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GUEST,Observer Lyr Req: Trevelyan in Irish song (16) RE: Lyr Req: Trevelyan in Irish song 30 Sep 18

Thompson is this the John Mitchel you are referring to?

John Mitchel (Irish: Seán Mistéal; 3 November 1815 – 20 March 1875) was an Irish nationalist activist, author, and political journalist. Born in Camnish, near Dungiven, County Londonderry and reared in Newry, he became a leading member of both Young Ireland and the Irish Confederation. He was transported to Van Diemens Land and but later escaped to the United States in the 1850s, he became a pro-slavery editorial voice. Mitchel supported the Confederate States of America during the American Civil War, and two of his sons died fighting for the Confederate cause. He was elected to the House of Commons of the United Kingdom in 1875 but was disqualified because he was a convicted felon.

Anything written by this man can hardly be described as being factual, objective or unbiased. As for his manichean vision - On reflection [26 years later], he assimilated the experience to his manichean vision: ‘I saw Trevelyan’s claw in the vitals of those children: his red tape would draw them to death: in his Government laboratory he had prepared for them the typhus poison’ (Mitchel, 1873b: 247).

That over a quarter of a century AFTER the event he talks about there being a preparable typhus poison, reinforces the fact that little was actually known about the disease in the 1840s. There was little or no understanding of it until the 1880s, years AFTER Mitchel's death. There is of course no typhus poison that can be prepared and I do not believe there were any Government Laboratories in existence in 1845 the sources of the various types of typhus are body lice (Rickettsia prowazekii); fleas on rats (Rickettsia typhi); harvest mites on rodents or humans (Orientia tsutsugamushi) and Queensland Ticks (Rickettsia australis). The intervention by the British Government at the time was unique and people tend to forget that the various Government Departments and Ministry's that would be called upon to act in such circumstances today simply did not exist in the 1840s (Home Office; Foreign Office; Treasury - nothing else, and the official manning of those departments was tiny - folks the world over in those days were expected to look after themselves).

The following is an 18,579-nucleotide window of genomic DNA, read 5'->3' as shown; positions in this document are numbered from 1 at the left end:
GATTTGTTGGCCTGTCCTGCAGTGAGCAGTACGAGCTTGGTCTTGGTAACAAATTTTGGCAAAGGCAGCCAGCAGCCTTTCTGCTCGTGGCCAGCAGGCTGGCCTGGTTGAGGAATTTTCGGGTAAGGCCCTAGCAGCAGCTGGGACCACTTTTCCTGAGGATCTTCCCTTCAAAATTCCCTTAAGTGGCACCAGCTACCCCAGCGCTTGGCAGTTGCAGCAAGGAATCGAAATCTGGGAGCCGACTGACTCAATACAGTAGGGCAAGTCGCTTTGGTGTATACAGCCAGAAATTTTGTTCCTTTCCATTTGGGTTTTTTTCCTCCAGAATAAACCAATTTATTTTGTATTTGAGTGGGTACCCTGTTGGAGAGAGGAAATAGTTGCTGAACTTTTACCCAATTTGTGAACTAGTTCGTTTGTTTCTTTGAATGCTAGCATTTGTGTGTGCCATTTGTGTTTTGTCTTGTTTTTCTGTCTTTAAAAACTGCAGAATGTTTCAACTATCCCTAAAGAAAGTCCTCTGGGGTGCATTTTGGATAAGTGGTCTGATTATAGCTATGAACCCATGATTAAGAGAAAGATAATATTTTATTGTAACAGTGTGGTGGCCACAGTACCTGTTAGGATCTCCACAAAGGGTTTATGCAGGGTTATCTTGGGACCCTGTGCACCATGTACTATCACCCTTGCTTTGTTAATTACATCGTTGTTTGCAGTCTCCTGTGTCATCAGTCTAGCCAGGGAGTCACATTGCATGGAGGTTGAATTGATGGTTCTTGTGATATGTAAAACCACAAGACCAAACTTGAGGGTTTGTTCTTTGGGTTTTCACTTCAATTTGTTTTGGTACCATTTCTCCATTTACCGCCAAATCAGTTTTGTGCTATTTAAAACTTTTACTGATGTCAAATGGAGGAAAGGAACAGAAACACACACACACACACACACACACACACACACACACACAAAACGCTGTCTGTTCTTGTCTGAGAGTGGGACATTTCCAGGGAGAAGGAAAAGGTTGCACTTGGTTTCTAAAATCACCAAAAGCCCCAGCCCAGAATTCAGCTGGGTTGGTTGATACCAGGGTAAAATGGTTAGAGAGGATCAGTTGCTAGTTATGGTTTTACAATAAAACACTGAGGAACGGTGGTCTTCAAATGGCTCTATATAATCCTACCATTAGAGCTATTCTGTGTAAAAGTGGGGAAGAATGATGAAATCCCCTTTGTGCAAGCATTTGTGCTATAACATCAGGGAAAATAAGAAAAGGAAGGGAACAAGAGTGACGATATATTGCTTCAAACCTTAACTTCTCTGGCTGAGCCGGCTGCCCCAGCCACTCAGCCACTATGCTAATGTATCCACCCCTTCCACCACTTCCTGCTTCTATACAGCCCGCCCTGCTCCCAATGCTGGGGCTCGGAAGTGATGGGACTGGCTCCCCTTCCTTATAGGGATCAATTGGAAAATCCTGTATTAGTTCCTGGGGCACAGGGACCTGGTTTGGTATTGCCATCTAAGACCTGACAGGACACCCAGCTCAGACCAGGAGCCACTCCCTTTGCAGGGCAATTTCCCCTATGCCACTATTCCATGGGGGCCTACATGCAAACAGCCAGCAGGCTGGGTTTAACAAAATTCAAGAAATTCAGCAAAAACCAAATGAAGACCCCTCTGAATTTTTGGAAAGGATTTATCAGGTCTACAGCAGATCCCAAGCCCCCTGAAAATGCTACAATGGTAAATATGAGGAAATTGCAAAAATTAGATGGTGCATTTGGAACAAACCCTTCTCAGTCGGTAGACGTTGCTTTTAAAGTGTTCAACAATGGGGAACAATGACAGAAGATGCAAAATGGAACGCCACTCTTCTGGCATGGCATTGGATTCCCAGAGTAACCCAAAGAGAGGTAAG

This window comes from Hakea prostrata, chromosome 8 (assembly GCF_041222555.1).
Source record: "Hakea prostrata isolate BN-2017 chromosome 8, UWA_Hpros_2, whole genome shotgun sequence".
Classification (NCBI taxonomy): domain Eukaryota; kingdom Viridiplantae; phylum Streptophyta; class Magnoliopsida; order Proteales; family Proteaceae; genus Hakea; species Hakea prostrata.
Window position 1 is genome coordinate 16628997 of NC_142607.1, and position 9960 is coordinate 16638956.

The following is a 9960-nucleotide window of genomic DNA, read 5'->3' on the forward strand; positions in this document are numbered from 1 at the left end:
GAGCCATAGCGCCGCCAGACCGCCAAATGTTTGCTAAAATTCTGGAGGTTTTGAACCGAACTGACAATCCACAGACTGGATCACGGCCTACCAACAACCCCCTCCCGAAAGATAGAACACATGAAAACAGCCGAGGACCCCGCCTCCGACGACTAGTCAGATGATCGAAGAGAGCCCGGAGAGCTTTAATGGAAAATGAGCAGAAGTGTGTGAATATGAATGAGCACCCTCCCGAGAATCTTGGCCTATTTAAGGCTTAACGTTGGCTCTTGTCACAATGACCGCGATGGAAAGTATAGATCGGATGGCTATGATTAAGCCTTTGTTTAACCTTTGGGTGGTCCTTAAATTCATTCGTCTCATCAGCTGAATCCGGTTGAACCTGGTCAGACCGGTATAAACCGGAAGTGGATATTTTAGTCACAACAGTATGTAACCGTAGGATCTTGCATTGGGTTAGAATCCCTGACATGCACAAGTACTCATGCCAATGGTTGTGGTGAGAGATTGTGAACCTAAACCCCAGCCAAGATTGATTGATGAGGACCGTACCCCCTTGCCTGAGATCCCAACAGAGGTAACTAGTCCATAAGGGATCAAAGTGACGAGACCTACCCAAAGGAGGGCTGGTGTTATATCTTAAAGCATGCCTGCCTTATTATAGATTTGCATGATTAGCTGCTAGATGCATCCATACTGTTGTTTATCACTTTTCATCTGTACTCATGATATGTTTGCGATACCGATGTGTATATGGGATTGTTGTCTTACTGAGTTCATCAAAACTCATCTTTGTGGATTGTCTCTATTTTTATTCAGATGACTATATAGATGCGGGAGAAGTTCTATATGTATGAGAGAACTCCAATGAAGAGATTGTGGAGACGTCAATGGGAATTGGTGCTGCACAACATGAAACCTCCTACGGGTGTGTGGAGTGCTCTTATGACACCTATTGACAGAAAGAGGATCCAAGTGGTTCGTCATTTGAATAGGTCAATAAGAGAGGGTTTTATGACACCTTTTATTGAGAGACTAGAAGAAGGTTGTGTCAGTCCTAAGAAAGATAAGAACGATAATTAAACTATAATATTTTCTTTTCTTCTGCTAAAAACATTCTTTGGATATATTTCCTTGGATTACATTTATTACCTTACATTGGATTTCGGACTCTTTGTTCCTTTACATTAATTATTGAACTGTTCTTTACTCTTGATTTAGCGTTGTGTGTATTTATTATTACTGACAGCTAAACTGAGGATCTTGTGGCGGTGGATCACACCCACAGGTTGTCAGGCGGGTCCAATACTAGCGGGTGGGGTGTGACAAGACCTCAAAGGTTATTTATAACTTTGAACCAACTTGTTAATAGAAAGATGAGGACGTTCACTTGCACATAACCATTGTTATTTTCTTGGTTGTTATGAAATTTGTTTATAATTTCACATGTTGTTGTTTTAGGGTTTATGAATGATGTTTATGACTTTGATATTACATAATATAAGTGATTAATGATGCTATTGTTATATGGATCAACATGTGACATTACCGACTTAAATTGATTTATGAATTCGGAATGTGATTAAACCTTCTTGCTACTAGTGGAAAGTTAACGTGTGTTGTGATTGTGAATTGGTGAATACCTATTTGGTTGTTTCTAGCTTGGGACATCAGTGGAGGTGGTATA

Those who have manichean visions of the world (George W Bush was said to be one) view the world or certain events in simple terms of "good v evil". In Mitchel's case he viewed British rule to be evil, yet slavery and the Confederate cause good. Reality is of course that the world is, and events that happen in this world are, a great deal more complex than that.

Thank you for the links you have provided, my reference was Cecil Woodham Smith's book first published 56 years ago. 1847 saw the highest death toll of the "Famine" yet it was the one year of the famine where the potato crop did not completely fail, and the year in which the fewest number of people actually died of starvation. The greatest killer during the entire "famine" and 1847 in particular was not hunger it was disease, namely typhus, cholera and dysentry. This is basically what is stated in your link to the impact of the famine in Ulster.

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